T.H. Wardleworth
1839 The Lancet  
5 powdered hydrochlorate of morphia was sprinkled over a blistered surface, the influence of the narcoticwas felt in the head in less than a minute. He might here enumerate the symptom hich indicated the general influence of the narcotic, thus applied, upon the cerebro-spinal centres ; but he preferred leaving these to the details of the cases, illustrative of the practice, which he had selected to lay before the students. He might, however, mention, that when the nerves were topically
more » ... as in neuralgia, the general symptoms scarcely ever displayed themelves. Such was the physiological action of narcotics applied to the denuded surface of the body, which had hitherto been recorded; but there was another action produced by at least one of these, namely, hydrochlorate of morphia, which had not, to his knowledge, been previously observed, and to which much of the advantages derived from its application, in a therapeutical point of view, was to be attributed. He referred to the production of a papular eruption, terminating in pustules, which spread from the immediate vicinity of the part in which the hydrochlorate was applied, all over the body; and it was more or less attended with oedema. In some instances the swelling, when the blistered surface was in the vicinity of the head, had been so considerable as to close the eyes, in a manner similar to that which occurs in erysipelas of the head. It had also been attended with some degree of fever; and in a few instances delirium had displayed itself when the eruption had reached its acme. It seemed to operate as a most powerful and efficient counter-irritant, without, apparently, interfering with the narcotic influence of the hydrochlorate. The eruption was a pustular one, and he had observed that the relief was most obvious as soon as the pustules were fairly formed ; indeed, so striking had been the beneficial influence of this eruption, that he was inclined to accord with the remark of Dr. Jenner, that " every pimple with a vesiculated head had an errand to perform for the benefit of the constitution." He had selected the preceding cases from a great number. The first three were intended to illustrate the local influence of the endermic application of the salts of morphia ; the other two, their general influence. His object in bringing forward these cases was, to direct attention to the enderii)ic practice which promised many advantages; and which only required to be investigated to gain the support of British practitioners. The cases which I have published, and which are now before the public, tend to show, in a remarkable manner, the powerful effects of the ergot of rye ; for, in Mrs. R.'s case,* after all other means had failed, the ergot at once produced pains of a more truly uterine character than had previously existed, evidenced by a further protrusion of the membranes, the os uteri becoming shorter, and gradually dilating, all of which went on progressively until the process of labour was completed; showing, in this case, the effects of the ergot in producing dilatation of the mouth of the womb, a property imputed to it by Chevreuil, who has reported sixteen cases, in which the ergot seemed to soften and dilate the os uteri. The following case, which I was called upon to attend, on the 4th of July, 1838, at four, A.M., is one in which the ergot had a most decided effect upon the os uteri. Mrs. K-, act. 28, a stout and healthy woman, in labour of her second child; on examination I found the os uteri dilated to the size of a crown-piece, thick, and unyielding ; on inquiry I found that my patient had had pains for more than two days, and which had returned at irregular intervals during that time. Her pulse being full and strong, I bled her to 3xx., which was followed by considerable relief. After waiting some time, and the pain not return. ing, I left her, and desired to be sent for on the least return of pain. About six, P.M., same day, I was again sent for ; on examination I found the membranes protruding beyond the os uteri, which was much in the same state as described at my last visit, from the restless condition of my patient, and her friends, who, in fact, desired me to give her some " coflee.'t From a knowledge of its efficiency in similar cases, I at once acceded to their solicitations, and I accordingly gave Mrs. K-3j. of the ergot, and in ten minutes the pains became more frequent, the mouth of the womb softer, and more dilated ; for, in ha)f-nn-" Vide LANCET, No. 8, vol. i., 1838-9. ! t As the ergot is called in this neighbourhood.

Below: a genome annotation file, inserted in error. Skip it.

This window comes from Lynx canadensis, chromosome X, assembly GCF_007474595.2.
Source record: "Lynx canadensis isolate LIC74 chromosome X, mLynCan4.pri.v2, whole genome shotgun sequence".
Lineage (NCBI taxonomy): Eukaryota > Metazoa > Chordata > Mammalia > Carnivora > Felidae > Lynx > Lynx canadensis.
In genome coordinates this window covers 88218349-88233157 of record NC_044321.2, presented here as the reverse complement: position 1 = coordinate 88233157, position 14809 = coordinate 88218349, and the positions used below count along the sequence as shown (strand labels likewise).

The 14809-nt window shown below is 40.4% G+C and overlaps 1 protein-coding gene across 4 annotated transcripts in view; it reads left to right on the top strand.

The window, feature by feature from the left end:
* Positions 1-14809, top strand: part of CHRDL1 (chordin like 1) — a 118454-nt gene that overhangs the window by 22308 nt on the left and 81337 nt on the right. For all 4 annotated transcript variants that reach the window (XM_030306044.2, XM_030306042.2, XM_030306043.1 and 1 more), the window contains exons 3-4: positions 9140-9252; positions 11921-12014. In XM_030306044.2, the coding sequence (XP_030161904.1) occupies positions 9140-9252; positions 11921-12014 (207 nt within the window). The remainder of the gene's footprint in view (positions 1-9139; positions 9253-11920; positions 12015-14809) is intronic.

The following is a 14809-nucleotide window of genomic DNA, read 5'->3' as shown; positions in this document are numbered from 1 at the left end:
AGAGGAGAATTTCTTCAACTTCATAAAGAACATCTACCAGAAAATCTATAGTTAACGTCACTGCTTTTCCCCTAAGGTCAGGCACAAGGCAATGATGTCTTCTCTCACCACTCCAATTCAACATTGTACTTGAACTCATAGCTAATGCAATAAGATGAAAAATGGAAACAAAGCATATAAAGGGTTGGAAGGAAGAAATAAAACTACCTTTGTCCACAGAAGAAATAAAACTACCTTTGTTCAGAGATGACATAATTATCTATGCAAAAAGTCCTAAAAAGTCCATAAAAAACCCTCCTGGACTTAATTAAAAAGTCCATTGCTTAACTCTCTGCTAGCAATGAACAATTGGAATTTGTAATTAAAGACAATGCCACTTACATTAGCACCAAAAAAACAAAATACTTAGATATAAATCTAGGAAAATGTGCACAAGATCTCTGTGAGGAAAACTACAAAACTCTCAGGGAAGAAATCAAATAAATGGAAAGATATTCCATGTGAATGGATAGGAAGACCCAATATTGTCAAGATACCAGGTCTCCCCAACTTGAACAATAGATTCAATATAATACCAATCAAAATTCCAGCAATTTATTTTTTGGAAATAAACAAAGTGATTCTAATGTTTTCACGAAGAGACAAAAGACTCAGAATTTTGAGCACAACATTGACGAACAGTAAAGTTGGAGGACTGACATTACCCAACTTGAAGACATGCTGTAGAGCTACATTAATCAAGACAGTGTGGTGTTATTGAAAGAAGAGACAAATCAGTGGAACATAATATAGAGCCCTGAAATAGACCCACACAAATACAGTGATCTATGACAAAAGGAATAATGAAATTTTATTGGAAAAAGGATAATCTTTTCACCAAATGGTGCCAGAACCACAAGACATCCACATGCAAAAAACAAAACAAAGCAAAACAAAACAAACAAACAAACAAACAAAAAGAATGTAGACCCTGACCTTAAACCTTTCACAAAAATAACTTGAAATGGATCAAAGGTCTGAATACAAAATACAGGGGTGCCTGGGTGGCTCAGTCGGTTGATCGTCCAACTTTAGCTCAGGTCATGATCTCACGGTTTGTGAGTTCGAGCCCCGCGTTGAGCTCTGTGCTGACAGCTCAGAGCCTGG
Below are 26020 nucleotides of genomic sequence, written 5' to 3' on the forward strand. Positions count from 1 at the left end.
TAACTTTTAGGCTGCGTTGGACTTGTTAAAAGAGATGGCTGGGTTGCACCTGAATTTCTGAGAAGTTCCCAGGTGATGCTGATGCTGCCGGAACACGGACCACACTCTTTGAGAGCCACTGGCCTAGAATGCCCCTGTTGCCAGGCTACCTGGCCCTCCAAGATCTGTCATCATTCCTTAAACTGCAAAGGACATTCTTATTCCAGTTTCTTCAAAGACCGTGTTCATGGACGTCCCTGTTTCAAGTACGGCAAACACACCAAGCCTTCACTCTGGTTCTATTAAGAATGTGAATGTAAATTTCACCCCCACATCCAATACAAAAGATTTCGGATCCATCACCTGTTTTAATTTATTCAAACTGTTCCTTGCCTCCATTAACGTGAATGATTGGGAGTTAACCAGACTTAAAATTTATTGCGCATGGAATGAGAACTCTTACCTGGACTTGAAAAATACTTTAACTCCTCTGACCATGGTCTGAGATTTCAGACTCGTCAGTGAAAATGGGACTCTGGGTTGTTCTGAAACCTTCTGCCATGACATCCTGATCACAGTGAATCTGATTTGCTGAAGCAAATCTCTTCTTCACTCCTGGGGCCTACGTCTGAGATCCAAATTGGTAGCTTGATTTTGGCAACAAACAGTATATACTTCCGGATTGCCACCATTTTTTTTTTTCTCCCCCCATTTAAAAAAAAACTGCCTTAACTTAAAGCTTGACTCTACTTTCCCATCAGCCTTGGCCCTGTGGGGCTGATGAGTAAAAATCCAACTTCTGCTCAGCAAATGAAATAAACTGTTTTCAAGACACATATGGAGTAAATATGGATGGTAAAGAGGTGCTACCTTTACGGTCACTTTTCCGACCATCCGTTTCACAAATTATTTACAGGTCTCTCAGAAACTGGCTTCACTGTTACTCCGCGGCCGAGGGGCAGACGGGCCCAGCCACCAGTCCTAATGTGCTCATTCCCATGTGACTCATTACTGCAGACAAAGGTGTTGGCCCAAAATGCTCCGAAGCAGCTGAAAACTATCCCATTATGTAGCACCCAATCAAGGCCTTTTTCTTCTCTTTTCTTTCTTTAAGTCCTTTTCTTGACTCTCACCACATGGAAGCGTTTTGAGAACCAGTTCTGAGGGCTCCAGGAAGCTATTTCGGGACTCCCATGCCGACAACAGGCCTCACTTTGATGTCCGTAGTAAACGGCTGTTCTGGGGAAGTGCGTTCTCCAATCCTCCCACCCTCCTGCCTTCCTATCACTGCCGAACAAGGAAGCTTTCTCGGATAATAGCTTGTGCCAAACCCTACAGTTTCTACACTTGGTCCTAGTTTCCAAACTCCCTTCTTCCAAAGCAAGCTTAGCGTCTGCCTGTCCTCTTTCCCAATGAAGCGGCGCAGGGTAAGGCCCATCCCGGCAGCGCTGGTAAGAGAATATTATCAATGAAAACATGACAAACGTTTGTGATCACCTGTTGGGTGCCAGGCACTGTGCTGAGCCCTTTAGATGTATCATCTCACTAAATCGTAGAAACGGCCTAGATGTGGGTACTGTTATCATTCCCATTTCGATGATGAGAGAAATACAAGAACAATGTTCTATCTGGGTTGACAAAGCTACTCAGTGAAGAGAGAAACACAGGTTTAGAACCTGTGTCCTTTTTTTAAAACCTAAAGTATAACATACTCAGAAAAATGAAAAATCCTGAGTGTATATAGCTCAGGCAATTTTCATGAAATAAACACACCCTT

doi:10.1016/s0140-6736(01)19011-2 fatcat:drtk25oy65ambpjs6ophe2ue64